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Hi-Def Television: Echostar Prepares to Plunge into HD

Jan 30, 2006  •  Post A Comment

Cable has traditionally had a pricing and programming advantage over satellite when it came to high definition. But that gap is now starting to close as DirecTV and EchoStar have begun to lay the foundation to offer more expansive, less expensive HD packages.

Starting Feb. 1, EchoStar will take its big plunge. The satellite operator will introduce four new HD packages that will enable it to deliver a total of more than 25 national HD channels, including new additions ESPN2 HD and Universal HD as well as five new Voom networks, up from about 18 national channels in its current HD lineup. The company will also make its first moves to add local broadcast channels in HD as it fires up Boston, Los Angeles, Chicago and New York. By the end of the year, EchoStar expects to offer local broadcast channels in HD in up to 50 markets.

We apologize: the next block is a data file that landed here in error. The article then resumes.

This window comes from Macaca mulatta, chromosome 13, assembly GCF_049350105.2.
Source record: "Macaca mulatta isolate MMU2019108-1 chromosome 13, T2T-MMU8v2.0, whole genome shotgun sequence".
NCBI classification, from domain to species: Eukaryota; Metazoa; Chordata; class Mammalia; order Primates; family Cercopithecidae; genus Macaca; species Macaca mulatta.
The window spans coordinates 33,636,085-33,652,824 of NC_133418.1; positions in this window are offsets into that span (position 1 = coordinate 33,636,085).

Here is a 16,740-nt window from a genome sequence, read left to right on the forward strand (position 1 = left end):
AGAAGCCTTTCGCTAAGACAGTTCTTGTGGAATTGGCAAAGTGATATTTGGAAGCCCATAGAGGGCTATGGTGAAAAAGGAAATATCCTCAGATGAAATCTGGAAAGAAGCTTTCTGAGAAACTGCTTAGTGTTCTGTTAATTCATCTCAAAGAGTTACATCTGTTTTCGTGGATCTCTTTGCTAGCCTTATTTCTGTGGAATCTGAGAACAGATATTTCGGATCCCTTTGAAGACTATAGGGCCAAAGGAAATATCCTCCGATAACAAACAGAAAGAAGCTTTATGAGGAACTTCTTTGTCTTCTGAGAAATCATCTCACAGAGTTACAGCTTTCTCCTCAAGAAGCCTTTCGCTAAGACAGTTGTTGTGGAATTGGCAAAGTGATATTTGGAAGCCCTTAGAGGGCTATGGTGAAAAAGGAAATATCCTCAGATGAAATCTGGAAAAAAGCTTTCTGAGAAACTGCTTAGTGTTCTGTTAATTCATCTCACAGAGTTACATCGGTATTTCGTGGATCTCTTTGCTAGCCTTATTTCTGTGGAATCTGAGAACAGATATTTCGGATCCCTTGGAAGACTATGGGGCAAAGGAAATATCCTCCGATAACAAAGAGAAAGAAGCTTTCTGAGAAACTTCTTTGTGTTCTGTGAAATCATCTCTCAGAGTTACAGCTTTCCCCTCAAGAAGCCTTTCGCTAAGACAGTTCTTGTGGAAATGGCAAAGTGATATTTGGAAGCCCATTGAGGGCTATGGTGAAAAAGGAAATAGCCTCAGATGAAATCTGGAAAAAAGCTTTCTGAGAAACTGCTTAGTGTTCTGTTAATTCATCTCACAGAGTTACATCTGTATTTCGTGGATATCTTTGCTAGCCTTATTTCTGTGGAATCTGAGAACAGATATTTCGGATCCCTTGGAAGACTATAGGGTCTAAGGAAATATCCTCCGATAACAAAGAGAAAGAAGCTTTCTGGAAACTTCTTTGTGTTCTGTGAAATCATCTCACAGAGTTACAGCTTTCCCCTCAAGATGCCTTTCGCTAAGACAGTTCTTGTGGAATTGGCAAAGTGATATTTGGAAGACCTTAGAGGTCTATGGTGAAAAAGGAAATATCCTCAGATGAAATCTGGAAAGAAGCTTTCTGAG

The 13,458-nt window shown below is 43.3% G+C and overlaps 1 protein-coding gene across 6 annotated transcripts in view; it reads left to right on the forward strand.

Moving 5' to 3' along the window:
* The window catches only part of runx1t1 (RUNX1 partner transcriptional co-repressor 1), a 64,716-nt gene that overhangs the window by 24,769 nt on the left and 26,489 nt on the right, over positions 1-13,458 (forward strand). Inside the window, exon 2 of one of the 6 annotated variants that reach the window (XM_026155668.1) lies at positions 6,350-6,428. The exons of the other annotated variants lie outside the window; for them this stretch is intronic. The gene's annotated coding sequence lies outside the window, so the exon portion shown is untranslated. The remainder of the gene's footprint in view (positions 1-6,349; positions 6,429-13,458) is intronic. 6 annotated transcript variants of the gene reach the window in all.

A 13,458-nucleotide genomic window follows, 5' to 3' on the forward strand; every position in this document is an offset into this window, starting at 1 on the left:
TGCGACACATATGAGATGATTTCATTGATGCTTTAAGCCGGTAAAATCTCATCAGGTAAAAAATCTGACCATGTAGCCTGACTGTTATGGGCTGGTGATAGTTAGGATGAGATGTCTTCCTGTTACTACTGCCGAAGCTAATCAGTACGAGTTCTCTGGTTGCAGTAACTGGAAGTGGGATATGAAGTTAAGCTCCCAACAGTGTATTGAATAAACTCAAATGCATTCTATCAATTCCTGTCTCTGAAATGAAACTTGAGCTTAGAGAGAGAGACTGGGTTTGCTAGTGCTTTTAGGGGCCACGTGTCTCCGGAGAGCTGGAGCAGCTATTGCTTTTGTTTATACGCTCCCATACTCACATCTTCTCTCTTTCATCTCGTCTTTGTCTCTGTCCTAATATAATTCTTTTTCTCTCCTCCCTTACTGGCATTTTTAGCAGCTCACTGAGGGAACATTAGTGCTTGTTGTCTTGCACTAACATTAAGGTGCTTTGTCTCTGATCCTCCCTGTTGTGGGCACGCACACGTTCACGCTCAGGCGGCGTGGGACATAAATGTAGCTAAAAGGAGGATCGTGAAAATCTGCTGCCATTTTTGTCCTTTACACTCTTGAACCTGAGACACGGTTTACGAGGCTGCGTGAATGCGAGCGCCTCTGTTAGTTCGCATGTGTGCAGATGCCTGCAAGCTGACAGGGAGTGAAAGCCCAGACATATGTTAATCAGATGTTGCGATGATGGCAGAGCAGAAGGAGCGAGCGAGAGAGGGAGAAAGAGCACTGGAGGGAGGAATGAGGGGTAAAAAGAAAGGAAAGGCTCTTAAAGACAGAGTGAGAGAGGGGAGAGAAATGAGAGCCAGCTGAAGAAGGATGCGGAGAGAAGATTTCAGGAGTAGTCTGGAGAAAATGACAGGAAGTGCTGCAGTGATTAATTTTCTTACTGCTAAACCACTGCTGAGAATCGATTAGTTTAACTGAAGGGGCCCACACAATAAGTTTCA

This expansion comes on the heels of DirecTV’s moves last fall to expand its lineup and begin offering local broadcast channels in HD-the first indication that cable’s HD supremacy could start to erode. Now, with EchoStar ready to fire on all cylinders, consumers will have a wider range of choices and providers will face more heated competition. Cable operators will have to respond to the challenge.

EchoStar’s moves and the progress DirecTV has made in the past few months to expand its HD offering are the beginning of the process of leveling the playing field with cable, said Bruce Leichtman, president of Leichtman Research Group.